In the epilogue of The Art of Eating In, I bemoaned my oversight of home gardening as one of the restaurant-free food subcultures that I explored in its chapters. Thinking that my outdoor space-free residence would eliminate the option, I’d left out the very preface to cooking: growing the stuff. Fortunately, there have been many sage leaders in doing just that, even in the tiniest urban crevices they can find, and their voices are getting some much-deserved attention. Last month, … Read More
I am not the type of person to get my nails done, or have my eyebrows plucked and pruned. If I could figure out how to cut my own hair, I would. Though I enjoy the convenience of it, I have never felt truly comfortable riding in the back of a cab, and get a slight jolt of awkwardness when a hired hand opens a door for me, or takes my bags. Don’t even tempt me with a foot massage … Read More
You know the saying. If everyone else was jumping off a cliff, would you? It’s a small reminder to use your own head, and not follow the masses mindlessly. So no, of course not. But if you did, or had to — jump off a cliff, take a leap of faith — and all those masses were at your side, it would sure make you feel a little better about it. And that’s what’s gradually happening with not eating out.
There’s nothing ickier than raising a fork to eye level and finding that intimately human object entwined in your food: hair. All the sudden, it’s like you’re in bed with the chef. And how well that person cleans him or herself, or where he or she has been in the last twenty-four hours — and who that person is — you have no clue. Panic ensues.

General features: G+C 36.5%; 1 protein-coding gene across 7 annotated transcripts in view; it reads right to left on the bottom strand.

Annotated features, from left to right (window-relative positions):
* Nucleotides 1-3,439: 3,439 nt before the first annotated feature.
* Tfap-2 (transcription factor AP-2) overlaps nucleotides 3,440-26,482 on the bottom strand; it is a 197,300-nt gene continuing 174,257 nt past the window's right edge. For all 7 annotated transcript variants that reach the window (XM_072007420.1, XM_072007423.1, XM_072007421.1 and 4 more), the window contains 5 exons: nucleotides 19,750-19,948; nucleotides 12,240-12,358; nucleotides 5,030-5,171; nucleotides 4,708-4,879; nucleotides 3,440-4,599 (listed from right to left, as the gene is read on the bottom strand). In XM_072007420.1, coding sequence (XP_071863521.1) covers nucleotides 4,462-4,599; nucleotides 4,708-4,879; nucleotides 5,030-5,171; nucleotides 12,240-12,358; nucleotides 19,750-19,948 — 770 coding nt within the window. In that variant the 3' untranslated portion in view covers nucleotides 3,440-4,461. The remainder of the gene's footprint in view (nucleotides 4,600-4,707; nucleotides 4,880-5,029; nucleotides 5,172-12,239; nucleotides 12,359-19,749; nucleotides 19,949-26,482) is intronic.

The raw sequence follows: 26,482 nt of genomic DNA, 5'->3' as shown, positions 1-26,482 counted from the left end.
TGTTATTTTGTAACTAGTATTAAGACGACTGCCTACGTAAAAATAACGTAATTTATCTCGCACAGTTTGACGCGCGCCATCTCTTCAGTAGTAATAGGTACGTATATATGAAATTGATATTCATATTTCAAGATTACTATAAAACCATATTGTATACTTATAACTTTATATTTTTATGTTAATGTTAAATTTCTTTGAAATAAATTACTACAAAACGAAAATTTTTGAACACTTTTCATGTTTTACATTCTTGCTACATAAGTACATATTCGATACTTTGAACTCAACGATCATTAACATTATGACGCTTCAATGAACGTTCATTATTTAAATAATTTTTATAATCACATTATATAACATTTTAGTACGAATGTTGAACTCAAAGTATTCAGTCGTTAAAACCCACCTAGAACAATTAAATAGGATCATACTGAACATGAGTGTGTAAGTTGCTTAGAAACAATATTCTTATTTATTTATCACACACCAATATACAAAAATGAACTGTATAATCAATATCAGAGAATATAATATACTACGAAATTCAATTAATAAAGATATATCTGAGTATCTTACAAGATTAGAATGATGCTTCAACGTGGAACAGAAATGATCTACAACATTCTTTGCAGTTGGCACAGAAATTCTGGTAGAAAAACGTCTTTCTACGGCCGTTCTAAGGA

I was out with a small handful of NYC-based food writers the other night. We were on our way to Edible Brooklyn‘s food trivia night, so I was feeling quite smug about my smartness in all things food-related right then, especially being among such illustrious company. As we made our way from the West Coast-oriented bar (with, according to my mentors, not enough beer cred for that claim) Pacific Standard to the Australian meat-pie joint, Sheep Station (kitschy, but the … Read More
When Taylor Erkkinen and Harry Rosenblum opened their Williamsburg store for kitchen appliances and cookware in 2006, they’d had a notion about cultivating a community around cooking through occasional classes and demos. But who knew that the educational programs they would hold at the store would soon become The Brooklyn Kitchen’s biggest draw, with classes frequently selling out a day after being announced?
You can’t exactly sit through a restaurant meal and claim to have the best culinary know-how of a group by pooh-poohing this, or extolling that. Well, maybe you can to an extent, and many people do — and I have, too. But it’s much more convincing, in my opinion, if you walk into a social setting with your own homemade dish, and compare it against those of all the others in the room, who did the same. And that’s what … Read More
Here comes the check. And there are eight people at the table. But some who ordered appetizers, and some who didn’t. Some who drank eight glasses of wine, some who don’t drink. Some who didn’t eat communal courses due to dietary restrictions, too. How to handle this piece of paper? Pass it around, and see if everyone pays their dues on their own (drunken) accord? Split it up evenly? See if someone decides to be the check calculator, naming the price for each diner? Then, … Read More
My great-grandmother was a keen tatter. Every Christmas, my family took out her tatting: intricate cotton snowflakes, bells, Christmas trees, flowers, all tatted by her own hand. Tatting, I was told by my father, her grandson, was a dying art. It’s a bit similar to crochet, but the particular style of weaving has fallen out of favor through the years, for some reason. I’m aware that knitting and home-sewing have become chic hobbies in recent years, even (or especially) for … Read More